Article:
How herbicide spraying in N.B. became an election issue
Stop Spraying New Brunswick's members have fought for years to make their issue an election talking point
Caroline Lubbe-D'Arcy stares down at a large yellow sign lying flat in the grass as highway traffic roars by.
The black bold words exclaim "Stop Spraying New Brunswick" in all capital letters, but the flurry of drivers rushing by can't see them.
Lubbe-D'Arcy wishes the 2.5-metre-square billboard was standing upright where she left it last week, among the signs of provincial election candidates.
She's just happy it's back.
Last week highway maintenance workers tore the billboard down and hauled it away, mistaking it for an illegal sign.
But Lubbe-D'Arcy and the Stop Spraying New Brunswick group went through all the proper channels to register SSNB as a third party in this fall's election. By doing so, they are allowed to put up billboards — an important step to publicizing their concerns about herbicide spraying.
The highway company Gateway apparently didn't get the memo, but they did return the sign on Friday.
They didn't put it back into place, instead opting to leave it on the side of the road under other election signs in the Rothesay riding, where it is visible only to the smiling head of Stephanie Tomilson and the confident grin of incumbent Ted Flemming.
Lubbe-D'Arcy can't lift the heavy sign by herself. Instead, it was returned by three men in a full-size Gateway truck on a large trailer.
But she says volunteers would be along soon to help reinstate it.
"I feel that people feel really empowered by this campaign and that's why it's been really easy to find people to help with these billboards," Lubbe-D'Arcy said over the traffic.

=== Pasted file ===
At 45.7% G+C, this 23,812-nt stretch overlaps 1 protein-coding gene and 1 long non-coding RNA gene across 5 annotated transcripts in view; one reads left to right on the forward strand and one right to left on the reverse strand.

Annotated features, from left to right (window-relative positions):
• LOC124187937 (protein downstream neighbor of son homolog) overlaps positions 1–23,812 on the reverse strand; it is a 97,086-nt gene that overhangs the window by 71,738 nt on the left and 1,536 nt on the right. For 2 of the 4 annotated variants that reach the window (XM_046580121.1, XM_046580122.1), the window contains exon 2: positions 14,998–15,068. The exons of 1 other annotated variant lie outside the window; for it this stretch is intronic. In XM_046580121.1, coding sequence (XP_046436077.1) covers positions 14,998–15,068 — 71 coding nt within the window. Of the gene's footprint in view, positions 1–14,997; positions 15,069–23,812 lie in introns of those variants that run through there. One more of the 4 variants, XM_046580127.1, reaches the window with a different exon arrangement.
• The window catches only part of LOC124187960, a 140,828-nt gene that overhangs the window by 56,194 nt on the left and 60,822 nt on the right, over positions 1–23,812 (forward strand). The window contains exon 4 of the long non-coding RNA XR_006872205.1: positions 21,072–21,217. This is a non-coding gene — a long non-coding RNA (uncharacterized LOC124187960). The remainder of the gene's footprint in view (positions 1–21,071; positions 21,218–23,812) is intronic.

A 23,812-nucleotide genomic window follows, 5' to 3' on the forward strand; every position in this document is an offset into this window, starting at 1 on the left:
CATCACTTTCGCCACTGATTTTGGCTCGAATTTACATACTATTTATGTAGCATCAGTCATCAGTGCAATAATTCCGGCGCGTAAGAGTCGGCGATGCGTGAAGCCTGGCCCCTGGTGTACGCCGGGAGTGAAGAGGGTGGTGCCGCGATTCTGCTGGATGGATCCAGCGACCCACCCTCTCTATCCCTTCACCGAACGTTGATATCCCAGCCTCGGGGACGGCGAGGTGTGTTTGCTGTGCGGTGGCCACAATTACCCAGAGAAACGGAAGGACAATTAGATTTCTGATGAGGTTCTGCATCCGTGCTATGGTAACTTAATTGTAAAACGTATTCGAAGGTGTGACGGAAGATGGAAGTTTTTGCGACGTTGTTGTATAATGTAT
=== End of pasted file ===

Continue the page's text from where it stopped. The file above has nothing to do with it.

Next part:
The province allows forestry companies and NB Power to use the spray to prevent plant growth.
Forestry companies often use herbicides to prevent the growth of certain species of tree to encourage the growth of select softwoods.
NB Power uses glyphosate products to inhibit plant growth under transmission lines, but other jurisdictions have cracked down on its use.
Last year, the state of California placed glyphosate on a list of cancer-causing chemicals. Quebec has also banned its use.
Years of planning
Lubbe-D'Arcy has worked to make the spraying of glyphosate and other herbicides in New Brunswick a campaign issue since 2015.
The Stop Spraying New Brunswick campaign is funded by the sale of lawn signs that can now be found in every corner of the province. The yellow and red plastic boards usually sport the silhouette of a whitetail deer and cost customers between $11 and $15.
And it appears to be working.
Lubbe-D'Arcy, armed with more than 35,000 signatures protesting the use of herbicides, now has the support of three political parties in this fall's election.
The Green Party of New Brunswick has made an election promise to "immediately end the spraying of herbicides [glyphosate] on forest lands and under power lines, given the risks the chemical poses to natural ecosystems and wildlife."
As one of their campaign statements, the NDP says the party "would end glyphosate spraying, protect older growth forests and implement the best forestry practices to protect and carefully develop our forestry resources."
And People's Alliance Leader Kris Austin says the people he's spoken to are fearful of the practice.
"We see it on the ground," said Austin. "We hear it a lot in rural areas. They have big concerns about the spraying in particular, and I feel it's time to ban it."
No red or blue support
But the province's two largest parties, the Liberals and the PCs, have both been OK with the spraying of herbicide in the past. Neither party is promising to stop its future use.
For those opposed to the spraying, it's just another indication that the big guys don't care.
"I just want government to listen to the people," Lubbe-D'Arcy said. "Stop always just listening to corporations and what they want. Think about the people."
Subscribe to our election newsletter
Get the latest election updates delivered right to your inbox with The 506er. Subscribe here.